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Genetic Engineering by Tania Mercado

Genetic Engineering

Genetic engineering is the manipulation of DNA to alter an organisms phenotype in a specific manner.  It is also referred to as genetic modification.  We are seeing more evidence of genetic engineering across a number of industries; from genetic modification in agriculture to altering cells in order to better fight disease. While there are strong opinions on either side of ethics of genetic engineering, there is no denying the increase in its research and application.

In the field of genetic research, it is wise to keep a close eye on CRISPR technology. CRISPR, or Clustered Regularly Interspaced Short Palindromic Repeats, is considered a key player for editing genomes.  CRISPR refers to an enzyme that is capable of cutting strands of DNA, and forms the basis for CRISPR-Cas9 genome editing technology.  The term CRISPR is often used to indicate the systems that can be programmed to manipulate and edit specific genetic code at precise locations, allowing researchers to permanently modify genes in living cells and organisms.  CRISPR genome editing allows scientists and researchers to accelerate disease study, including cancer and mental illness.  The technology comes from organisms that use CRISPR-RNA and Cas proteins, including Cas9, to fight attacks by viruses and foreign actors.  These organisms fight by destroying the DNA of the foreign invader.  When these components are moved to other organisms it allows for gene editing.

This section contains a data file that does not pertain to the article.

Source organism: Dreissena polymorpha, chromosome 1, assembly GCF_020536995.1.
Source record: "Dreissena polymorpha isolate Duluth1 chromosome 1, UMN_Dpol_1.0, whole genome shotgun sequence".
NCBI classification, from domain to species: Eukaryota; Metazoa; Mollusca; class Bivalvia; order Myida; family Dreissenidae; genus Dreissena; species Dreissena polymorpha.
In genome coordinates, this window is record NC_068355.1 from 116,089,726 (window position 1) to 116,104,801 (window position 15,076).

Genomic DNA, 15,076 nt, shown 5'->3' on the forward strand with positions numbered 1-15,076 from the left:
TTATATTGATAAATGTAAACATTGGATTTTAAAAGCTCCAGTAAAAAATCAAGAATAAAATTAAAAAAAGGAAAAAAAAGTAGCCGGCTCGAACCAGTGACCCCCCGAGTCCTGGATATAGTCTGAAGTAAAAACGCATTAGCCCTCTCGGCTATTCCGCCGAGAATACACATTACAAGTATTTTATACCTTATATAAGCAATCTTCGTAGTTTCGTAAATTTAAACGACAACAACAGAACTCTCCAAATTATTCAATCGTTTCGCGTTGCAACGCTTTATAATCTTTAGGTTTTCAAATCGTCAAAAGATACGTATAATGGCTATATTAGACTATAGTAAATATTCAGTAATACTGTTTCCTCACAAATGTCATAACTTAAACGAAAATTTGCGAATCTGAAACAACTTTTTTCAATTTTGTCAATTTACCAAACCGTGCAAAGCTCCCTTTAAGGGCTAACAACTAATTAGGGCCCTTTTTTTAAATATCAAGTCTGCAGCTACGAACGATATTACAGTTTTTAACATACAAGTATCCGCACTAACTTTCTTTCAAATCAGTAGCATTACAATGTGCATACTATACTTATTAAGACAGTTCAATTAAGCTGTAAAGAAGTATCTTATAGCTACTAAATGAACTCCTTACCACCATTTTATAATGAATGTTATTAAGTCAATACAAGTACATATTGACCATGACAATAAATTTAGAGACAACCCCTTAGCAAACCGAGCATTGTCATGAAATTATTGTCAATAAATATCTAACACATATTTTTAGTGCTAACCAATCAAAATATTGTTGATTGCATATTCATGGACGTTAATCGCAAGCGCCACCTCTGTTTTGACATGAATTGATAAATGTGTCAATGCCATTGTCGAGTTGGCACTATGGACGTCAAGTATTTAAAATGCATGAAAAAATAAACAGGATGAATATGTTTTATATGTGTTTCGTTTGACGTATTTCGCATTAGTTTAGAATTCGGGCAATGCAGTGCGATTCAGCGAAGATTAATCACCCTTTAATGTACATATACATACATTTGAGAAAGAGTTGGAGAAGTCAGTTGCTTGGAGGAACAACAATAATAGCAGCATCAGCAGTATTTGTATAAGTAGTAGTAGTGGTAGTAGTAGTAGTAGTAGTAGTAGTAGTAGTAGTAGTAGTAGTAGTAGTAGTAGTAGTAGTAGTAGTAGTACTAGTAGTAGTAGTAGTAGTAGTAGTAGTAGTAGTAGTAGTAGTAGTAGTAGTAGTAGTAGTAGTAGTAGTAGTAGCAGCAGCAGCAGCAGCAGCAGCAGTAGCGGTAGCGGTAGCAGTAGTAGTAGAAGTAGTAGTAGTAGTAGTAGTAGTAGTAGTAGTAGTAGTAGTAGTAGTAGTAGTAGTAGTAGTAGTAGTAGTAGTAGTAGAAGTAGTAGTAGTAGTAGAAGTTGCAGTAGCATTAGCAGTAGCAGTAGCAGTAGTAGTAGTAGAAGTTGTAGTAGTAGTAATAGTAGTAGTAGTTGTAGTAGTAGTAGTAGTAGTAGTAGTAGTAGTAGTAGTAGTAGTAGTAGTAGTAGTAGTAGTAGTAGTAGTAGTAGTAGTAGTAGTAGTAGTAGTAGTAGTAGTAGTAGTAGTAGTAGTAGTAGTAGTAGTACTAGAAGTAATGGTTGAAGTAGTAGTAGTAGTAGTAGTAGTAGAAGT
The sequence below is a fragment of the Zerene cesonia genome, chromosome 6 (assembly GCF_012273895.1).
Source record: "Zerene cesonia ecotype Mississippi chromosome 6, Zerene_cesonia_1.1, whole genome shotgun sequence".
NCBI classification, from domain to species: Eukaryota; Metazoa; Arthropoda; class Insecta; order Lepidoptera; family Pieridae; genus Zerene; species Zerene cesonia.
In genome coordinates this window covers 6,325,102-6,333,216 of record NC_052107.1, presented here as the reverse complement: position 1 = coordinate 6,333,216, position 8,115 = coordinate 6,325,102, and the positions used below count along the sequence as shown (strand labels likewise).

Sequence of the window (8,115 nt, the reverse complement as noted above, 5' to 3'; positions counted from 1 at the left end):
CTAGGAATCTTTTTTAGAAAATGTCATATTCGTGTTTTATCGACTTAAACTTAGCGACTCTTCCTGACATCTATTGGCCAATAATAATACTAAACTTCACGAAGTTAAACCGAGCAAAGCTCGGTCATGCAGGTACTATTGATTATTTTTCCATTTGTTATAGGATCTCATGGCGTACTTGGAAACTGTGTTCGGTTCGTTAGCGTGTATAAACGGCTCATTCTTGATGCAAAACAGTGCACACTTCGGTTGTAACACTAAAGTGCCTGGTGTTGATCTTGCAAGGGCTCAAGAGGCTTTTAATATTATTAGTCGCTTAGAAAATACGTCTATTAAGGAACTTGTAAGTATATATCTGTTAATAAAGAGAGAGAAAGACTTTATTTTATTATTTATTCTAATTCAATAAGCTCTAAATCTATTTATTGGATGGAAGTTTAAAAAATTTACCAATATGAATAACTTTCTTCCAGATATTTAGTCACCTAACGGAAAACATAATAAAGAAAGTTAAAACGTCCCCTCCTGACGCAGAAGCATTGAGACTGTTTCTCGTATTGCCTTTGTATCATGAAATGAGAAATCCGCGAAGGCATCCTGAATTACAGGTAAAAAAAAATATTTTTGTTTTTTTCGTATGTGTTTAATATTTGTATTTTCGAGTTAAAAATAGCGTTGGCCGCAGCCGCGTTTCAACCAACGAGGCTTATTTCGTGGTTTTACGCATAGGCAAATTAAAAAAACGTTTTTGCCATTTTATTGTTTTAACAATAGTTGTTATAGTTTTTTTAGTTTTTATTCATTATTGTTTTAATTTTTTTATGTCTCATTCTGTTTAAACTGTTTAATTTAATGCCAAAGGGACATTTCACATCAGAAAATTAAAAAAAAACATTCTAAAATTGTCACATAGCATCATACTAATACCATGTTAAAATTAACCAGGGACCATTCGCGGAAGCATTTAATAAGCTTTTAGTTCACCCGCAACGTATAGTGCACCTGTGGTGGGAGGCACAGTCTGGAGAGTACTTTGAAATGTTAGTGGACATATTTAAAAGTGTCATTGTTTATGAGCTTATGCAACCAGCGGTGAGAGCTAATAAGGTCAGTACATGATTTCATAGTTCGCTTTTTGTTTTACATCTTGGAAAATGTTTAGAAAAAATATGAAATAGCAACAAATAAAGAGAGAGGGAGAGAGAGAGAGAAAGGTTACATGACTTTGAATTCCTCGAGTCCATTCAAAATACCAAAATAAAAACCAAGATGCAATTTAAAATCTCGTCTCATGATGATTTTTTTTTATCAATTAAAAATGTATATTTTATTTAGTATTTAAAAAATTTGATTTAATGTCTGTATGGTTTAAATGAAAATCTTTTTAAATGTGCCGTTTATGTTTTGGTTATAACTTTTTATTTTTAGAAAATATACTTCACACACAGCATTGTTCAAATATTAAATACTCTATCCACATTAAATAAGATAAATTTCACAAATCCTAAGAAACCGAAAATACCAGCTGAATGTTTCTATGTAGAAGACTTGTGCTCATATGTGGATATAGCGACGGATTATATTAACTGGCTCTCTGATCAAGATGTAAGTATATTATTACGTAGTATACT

According to a recent article in Forbes magazine, CRISPR gene editing is revolutionizing medicine by driving nearly all cutting-edge discoveries in biotechnology today.  “With CRISPR, the power to edit a living genome like an author edits a book has moved from science fiction to reality,” states Dr. Robert Glatter, emergency physician at Lenox Hill Hospital in New York City.  CRISPR affordable, quick and easy to use, resulting in its widespread adoption in laboratories around the world.  Researchers are using CRISPR to eliminate pathogens, create plants that can withstand harsh environments, and wipe out disease.  CRISPR can also be applied directly in embryo, reducing time to modify genes.

The widespread use of CRISPR has not come without concerns surrounding the ethics and safety of genetic experimentation.  When news erupted about scientists that used CRISPR to engineer human embryos, a heated debate arose over how CRISPR should be used.  Concerns range from edited organisms that could potentially disrupt ecosystems, to risky genome editing.  The majority of ethical debate relates to genome editing in humans, since changes made would be passed down to future generations.  CRISPR is so easy to use the human genome editing no longer requires millions of dollars or years and years of training.  As of 2014 about 40 countries discouraged or banned research on germline editing due to ethical and safety concerns.  Issues surrounding side effects due to edits in the wrong place, and mosaicism (when some cells carry the edit while others do not) further fuel concerns over safety.

While debates continue surrounding the ethical and safety ramifications of genome editing, there is no denying the positive outcomes related to disease elimination and diagnostic possibilities.  The ease of gene modification will have life changing implications now and in generations to come.

About the Author

Tania Martin-Mercado, PhD, MS, MPH, is the President and CEO of Phronetik, a biotechnology company headquartered in North Texas.